- Contributed by
- People in story:
- Dr. Peter Collinson - Dr. F.R. Collinson
- Location of story:
- North Atlantic
- Background to story:
- Article ID:
- Contributed on:
- 18 October 2005
Dr. Peter Collinson.
This story was submitted to the People’s War site by Bill Ross of the ‘Action Desk — Sheffield’ Team on behalf of Dorothy Wright, and has been added to the site with her permission. Mrs. Wright fully understands the site's terms and conditions.
I recall an incident that has etched itself on my memory forever more. Some parents accepted the Government's offer to send their children abroad as evacuees to Australia, Canada and the United States. One such party was leaving on a ship called The City of Benares, and they were bound for America. Each small group of children was put in the charge of a volunteer chaperone and they were really enjoying the luxury of the liner as they set sail for America for the duration of the war.
The boat was well equipped and had a plentiful supply of food, perhaps such as these children had never seen before. The ships travelled in convoy with the support of some Naval vessels to protect them, until they reached waters where attack was unlikely. Then one midnight, the 17th September, 1940 when they were all in their beds a torpedo struck the Benares and the evacuees and their chaperones had to try to remember the Boat Drills they had been taught, and hurry to make their escape.
The escorts and their charges had left Liverpool on September 13th. 90 children were aboard in the care of 10 adult escorts. Other passengers were travelling privately to Canada. About 600 miles out in the North Atlantic, in the convoy, the ship was attacked by torpedo and boat drill was necessary at once. Some of the children got separated from their escorts and there was a rush for the lifeboats.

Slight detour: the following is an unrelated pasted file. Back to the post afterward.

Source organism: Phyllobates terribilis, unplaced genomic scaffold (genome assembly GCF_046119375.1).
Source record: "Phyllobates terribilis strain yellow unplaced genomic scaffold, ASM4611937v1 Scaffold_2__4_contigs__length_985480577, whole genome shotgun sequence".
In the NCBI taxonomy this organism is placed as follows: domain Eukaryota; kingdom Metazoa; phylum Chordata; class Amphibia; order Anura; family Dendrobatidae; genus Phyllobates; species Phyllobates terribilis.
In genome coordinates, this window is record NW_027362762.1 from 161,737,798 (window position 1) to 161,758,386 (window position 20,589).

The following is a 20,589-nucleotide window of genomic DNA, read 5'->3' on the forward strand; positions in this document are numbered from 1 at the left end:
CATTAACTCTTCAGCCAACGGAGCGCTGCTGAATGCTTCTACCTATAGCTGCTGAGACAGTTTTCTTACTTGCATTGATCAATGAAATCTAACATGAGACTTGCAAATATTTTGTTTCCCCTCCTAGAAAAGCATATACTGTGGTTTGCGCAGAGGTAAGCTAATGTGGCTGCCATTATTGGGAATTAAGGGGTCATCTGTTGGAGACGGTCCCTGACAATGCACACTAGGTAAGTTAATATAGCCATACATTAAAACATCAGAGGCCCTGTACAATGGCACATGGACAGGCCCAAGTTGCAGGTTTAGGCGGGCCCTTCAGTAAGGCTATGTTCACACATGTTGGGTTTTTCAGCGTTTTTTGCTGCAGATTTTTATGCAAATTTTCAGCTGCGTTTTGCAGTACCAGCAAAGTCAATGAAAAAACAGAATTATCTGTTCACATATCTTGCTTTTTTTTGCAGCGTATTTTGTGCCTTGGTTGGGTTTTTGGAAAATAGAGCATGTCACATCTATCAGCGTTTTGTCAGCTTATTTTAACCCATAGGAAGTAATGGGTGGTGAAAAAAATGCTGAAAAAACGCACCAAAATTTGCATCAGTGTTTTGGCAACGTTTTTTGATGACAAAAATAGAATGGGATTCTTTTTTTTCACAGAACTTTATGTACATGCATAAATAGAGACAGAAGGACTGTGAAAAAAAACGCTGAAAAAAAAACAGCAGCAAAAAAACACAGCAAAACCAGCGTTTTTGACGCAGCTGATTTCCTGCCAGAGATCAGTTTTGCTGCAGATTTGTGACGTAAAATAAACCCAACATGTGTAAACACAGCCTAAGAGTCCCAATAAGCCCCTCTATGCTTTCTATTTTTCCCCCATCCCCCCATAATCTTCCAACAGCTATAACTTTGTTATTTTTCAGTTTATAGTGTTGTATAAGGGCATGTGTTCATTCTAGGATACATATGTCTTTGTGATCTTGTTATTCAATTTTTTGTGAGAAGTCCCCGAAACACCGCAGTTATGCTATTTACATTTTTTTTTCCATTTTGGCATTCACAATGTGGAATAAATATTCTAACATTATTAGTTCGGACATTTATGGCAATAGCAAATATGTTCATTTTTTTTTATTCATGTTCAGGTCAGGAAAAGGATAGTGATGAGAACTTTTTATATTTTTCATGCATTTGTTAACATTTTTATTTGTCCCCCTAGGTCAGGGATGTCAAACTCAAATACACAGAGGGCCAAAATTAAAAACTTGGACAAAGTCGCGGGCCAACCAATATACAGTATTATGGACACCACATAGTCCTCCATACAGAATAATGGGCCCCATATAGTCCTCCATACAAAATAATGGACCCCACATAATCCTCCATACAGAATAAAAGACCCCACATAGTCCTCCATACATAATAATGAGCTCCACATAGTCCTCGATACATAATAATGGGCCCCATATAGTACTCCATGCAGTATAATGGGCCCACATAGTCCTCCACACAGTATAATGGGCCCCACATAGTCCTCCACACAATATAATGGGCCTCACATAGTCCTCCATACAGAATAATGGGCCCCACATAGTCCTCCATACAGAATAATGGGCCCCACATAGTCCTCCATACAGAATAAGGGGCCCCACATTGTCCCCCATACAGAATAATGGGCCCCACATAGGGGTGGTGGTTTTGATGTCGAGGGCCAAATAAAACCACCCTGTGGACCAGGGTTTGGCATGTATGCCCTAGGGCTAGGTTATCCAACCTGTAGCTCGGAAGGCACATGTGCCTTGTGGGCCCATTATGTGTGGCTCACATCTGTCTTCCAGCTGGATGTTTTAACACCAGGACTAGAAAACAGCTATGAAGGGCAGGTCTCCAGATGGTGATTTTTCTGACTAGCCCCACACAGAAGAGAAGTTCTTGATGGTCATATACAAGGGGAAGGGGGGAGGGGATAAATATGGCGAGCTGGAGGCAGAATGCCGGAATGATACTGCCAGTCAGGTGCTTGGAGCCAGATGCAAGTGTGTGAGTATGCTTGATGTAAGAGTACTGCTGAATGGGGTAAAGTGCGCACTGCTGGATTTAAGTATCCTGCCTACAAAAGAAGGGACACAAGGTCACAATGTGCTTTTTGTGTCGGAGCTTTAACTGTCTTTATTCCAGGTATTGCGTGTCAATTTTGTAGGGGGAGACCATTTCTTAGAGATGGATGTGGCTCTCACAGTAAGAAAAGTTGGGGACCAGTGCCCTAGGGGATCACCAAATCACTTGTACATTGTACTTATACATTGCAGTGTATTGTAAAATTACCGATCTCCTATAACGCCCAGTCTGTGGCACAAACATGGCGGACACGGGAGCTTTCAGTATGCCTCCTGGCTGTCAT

One of the escorts was a 41-year-old music teacher by the name of Mary Cornish, and she had in her charge a group of girls. When the order to abandon boat was given, Mary tried to gather her charges together and got them all but one little girl, and she left the group in the charge of an older girl and began to search for the missing one. The crew had declared 'all clear' but she felt bound to search for the missing girl, and she went below. The group of children were ordered to board Boat 10, which was the boat Mary was the escort for, and when she returned empty handed, she was ordered to join Boat 12 joining Father O'Sullivan and six boys he had grouped together.
The Benares was sinking fast, 600 miles from the nearest shore, and the escort vessel had left them 21 hours before. The sinking ship was in danger of sinking the lifeboats themselves. Several lifeboats capsized, the sea was very turbulent, but because Boat 12 was the last to be launched, it was the furthest astern and was away from the currents which had capsized the other boats and was able to get free.
We were reading in the newspaper about the missing boat and I followed the story closely. It was at 1300 hours on Wednesday September 25th when we heard that they had been rescued after 8 days at sea without any support. 46 persons were on this boat, many were crew, and many were Lascar seamen. In all 134 passengers died.
5 adults and 77 children, 121 Crew died, 20 were Europeans and 101 Indians. This brought the overseas evacuation plan to a stop. No more children were sent overseas after this.